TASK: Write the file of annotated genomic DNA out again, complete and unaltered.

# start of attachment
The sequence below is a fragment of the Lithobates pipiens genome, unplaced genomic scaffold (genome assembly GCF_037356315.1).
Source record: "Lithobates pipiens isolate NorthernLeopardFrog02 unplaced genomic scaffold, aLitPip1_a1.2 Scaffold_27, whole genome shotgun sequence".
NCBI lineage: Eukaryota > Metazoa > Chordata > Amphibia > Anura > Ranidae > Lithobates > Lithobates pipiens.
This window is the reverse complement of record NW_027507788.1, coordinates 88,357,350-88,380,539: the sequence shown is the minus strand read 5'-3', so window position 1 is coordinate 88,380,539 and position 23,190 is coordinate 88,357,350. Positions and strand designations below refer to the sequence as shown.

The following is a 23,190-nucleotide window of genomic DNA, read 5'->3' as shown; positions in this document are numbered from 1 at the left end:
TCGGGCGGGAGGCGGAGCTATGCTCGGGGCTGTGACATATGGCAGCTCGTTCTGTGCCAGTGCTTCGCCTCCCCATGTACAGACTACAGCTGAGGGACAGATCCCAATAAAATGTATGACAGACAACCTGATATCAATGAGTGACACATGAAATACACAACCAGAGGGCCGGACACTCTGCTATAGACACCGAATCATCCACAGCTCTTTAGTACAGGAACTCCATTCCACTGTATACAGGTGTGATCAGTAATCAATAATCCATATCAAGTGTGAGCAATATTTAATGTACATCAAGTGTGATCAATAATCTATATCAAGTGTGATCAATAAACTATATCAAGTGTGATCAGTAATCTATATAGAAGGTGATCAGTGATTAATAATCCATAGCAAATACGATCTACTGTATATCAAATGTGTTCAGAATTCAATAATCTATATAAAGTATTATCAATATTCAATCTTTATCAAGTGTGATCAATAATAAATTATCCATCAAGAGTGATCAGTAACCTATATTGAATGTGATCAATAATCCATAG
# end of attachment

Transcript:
The sequence below is a fragment of the Lithobates pipiens genome, unplaced genomic scaffold (genome assembly GCF_037356315.1).
Source record: "Lithobates pipiens isolate NorthernLeopardFrog02 unplaced genomic scaffold, aLitPip1_a1.2 Scaffold_27, whole genome shotgun sequence".
NCBI lineage: Eukaryota > Metazoa > Chordata > Amphibia > Anura > Ranidae > Lithobates > Lithobates pipiens.
This window is the reverse complement of record NW_027507788.1, coordinates 88,357,350-88,380,539: the sequence shown is the minus strand read 5'-3', so window position 1 is coordinate 88,380,539 and position 23,190 is coordinate 88,357,350. Positions and strand designations below refer to the sequence as shown.

The following is a 23,190-nucleotide window of genomic DNA, read 5'->3' as shown; positions in this document are numbered from 1 at the left end:
TCGGGCGGGAGGCGGAGCTATGCTCGGGGCTGTGACATATGGCAGCTCGTTCTGTGCCAGTGCTTCGCCTCCCCATGTACAGACTACAGCTGAGGGACAGATCCCAATAAAATGTATGACAGACAACCTGATATCAATGAGTGACACATGAAATACACAACCAGAGGGCCGGACACTCTGCTATAGACACCGAATCATCCACAGCTCTTTAGTACAGGAACTCCATTCCACTGTATACAGGTGTGATCAGTAATCAATAATCCATATCAAGTGTGAGCAATATTTAATGTACATCAAGTGTGATCAATAATCTATATCAAGTGTGATCAATAAACTATATCAAGTGTGATCAGTAATCTATATAGAAGGTGATCAGTGATTAATAATCCATAGCAAATACGATCTACTGTATATCAAATGTGTTCAGAATTCAATAATCTATATAAAGTATTATCAATATTCAATCTTTATCAAGTGTGATCAATAATAAATTATCCATCAAGAGTGATCAGTAACCTATATTGAATGTGATCAATAATCCATAG